Henrik Ibsen’s The Master Builder is open to many psychological interpretations and is not the easiest of plays. The critics at its British premiere in 1893 were quick to dismiss it as “three acts of gibberish … incoherent and absolutely silly … a feast of dull dialogue and acute dementia … the most dreary and pointless drivel ever heard on the English stage”. The text can be read as an allegory of Ibsen’s life: a cry of anguish against Youth beating at the door of his own declining creativity.
Halvard Solness is fighting a losing battle against the demons in him. He thinks he is going mad; then Hilde Wangel re-enters his life. Ten years before the play began, when she was a girl of 13 she says (or is she lying?) that he had kissed her and promised to make her his princess. Norwegians presumed that Hilda was a portrait of Emilie Bardach – with whom Ibsen had fallen in love in 1889, when he was 61 and she was 18.
Director Matthew Warchus and David Hare, the translator, keep the Freudian symbolism firmly in check here at the Old Vic. Ralph Fiennes is tremendous as the arrogant, vindictive, guilt-ridden Solness; and the performance builds to a powerful climax – which seems less to do with living out a sexual fantasy and more to do with hubris and blasphemy.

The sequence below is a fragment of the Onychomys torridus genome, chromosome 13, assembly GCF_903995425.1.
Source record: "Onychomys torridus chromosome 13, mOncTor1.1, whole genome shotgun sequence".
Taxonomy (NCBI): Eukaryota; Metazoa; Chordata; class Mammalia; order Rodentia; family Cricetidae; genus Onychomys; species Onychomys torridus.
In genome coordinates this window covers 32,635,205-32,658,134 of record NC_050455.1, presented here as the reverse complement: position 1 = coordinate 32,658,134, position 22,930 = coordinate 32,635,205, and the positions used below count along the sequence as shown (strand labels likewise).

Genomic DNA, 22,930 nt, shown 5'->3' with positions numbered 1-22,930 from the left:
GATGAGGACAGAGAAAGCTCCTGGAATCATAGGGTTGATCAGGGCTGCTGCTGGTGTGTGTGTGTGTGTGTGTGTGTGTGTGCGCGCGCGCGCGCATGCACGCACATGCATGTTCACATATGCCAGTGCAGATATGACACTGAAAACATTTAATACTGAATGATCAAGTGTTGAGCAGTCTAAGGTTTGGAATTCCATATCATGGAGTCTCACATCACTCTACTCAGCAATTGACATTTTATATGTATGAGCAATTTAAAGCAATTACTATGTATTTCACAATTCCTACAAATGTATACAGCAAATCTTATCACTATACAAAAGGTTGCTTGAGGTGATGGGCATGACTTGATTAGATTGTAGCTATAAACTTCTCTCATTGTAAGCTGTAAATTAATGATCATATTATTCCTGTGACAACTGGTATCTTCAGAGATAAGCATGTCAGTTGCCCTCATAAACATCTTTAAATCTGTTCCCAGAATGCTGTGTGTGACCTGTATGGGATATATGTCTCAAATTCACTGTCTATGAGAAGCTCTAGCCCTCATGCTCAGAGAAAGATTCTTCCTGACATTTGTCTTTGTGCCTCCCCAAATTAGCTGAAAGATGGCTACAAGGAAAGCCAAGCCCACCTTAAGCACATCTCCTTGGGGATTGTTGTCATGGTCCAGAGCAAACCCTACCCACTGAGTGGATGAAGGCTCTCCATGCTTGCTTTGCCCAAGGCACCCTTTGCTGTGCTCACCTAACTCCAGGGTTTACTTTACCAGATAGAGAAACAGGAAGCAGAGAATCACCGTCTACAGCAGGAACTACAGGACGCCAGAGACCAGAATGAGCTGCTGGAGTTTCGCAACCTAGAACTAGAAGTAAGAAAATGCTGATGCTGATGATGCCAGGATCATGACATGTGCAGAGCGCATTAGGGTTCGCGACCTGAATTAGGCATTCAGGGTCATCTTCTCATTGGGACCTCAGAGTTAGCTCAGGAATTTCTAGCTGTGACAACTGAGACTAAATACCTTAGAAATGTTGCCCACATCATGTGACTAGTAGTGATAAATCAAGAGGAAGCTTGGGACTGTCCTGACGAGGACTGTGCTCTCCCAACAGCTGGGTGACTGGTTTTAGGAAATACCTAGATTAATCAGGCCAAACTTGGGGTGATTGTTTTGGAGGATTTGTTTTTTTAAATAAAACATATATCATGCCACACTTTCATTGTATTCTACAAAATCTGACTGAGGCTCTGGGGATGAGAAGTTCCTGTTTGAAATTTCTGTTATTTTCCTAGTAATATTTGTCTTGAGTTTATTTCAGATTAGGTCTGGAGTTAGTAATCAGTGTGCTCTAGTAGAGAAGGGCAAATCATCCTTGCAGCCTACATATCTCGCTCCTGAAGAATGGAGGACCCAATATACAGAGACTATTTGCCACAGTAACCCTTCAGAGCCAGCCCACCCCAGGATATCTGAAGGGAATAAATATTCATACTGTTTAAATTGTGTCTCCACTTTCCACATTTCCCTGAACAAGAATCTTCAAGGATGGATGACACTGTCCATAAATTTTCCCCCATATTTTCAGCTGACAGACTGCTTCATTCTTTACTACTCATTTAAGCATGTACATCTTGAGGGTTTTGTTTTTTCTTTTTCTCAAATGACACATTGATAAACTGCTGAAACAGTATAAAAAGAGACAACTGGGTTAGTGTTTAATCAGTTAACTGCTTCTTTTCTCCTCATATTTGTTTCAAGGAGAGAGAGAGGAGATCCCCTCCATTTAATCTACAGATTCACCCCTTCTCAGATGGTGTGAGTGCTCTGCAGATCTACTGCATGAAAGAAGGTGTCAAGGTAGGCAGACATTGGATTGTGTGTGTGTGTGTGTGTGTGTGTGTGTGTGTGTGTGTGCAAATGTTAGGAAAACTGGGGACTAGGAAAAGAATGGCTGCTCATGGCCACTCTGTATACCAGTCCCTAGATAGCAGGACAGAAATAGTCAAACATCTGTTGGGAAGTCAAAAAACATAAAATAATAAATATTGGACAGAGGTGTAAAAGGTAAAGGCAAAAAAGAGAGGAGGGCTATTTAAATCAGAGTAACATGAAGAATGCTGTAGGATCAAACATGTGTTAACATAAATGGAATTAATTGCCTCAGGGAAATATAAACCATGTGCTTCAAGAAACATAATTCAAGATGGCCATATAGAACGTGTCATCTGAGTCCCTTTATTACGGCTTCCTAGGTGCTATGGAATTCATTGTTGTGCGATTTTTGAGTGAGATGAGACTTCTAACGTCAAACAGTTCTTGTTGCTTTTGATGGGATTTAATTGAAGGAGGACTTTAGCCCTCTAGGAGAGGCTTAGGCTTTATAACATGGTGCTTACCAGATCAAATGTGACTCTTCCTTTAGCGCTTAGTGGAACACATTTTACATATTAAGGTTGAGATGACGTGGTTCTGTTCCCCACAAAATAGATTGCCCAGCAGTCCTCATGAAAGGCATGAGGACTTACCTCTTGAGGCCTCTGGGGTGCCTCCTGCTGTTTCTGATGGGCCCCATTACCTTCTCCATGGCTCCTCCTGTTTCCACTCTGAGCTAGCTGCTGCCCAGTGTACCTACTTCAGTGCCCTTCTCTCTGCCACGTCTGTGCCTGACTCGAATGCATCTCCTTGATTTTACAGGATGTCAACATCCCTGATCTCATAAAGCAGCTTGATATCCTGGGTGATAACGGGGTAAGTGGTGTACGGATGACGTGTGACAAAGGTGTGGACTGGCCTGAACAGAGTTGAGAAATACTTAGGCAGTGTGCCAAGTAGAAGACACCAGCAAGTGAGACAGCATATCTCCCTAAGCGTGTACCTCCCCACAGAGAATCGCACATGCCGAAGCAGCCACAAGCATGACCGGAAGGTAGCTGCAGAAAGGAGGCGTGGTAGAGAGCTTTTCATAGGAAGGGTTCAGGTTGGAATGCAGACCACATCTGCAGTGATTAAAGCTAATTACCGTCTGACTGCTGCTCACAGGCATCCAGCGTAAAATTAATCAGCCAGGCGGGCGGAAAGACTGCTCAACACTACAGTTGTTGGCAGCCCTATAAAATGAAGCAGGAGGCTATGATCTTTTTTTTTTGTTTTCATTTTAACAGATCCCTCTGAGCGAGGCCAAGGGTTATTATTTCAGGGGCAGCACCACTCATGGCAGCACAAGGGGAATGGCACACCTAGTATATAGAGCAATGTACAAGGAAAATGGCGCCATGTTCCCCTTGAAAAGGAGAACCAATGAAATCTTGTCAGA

Sarah Snook is excellent as the egotistical Hilde, a predatory tease, who prefers to see her childhood hero dead instead of less than perfect. So is Linda Emond, as the neglected, dutiful Mrs Solness, who, frighteningly, admits she loved her dolls more than her children.
Peter Shaffer, now 89, probably best known today as the author of Amadeus and Equus, had his first big critical and commercial success in 1958 with Five Finger Exercise. Watching Jamie Glover’s excellently acted revival at the Coronet Print Room in Notting Hill Gate, I wondered why it has had no major revival since then.
A young German (Lorne MacFadyen), who has come to England to start a new life, is tutor to a teenage girl and is disastrously unaware of the emotional effects he is having on her pretentious mother (Lucy Cohu), her humiliated father (Jason Merrells) and her sensitive brother (Tom Morley).
The horror of losing a child in an accident must be every parent’s worst fear and nightmare. American playwright David Lindsay-Abaire’s Pulitzer Prize-winning Rabbit Hole, at Hampstead Theatre, examines the effect it has on a grief-stricken couple’s relationship with each other as well as with family and strangers, eight months after the tragedy.
The performance is not as overwhelming as it should be. But then Lindsay-Abaire has declared the play is sad enough and that he didn’t want the director, Edward Hall, and the actors, Claire Skinner and Tom Goodman-Hill, to make it any sadder.
At Jermyn Street Theatre, Matthew Bunn in Lee Tannen’s autobiographical I Loved Lucy is very amusing as a camp young man who is absolutely besotted with Lucille Ball, the brilliant screwball comedienne (played by Sandra Dickinson), 40 years his senior and now well past her prime.
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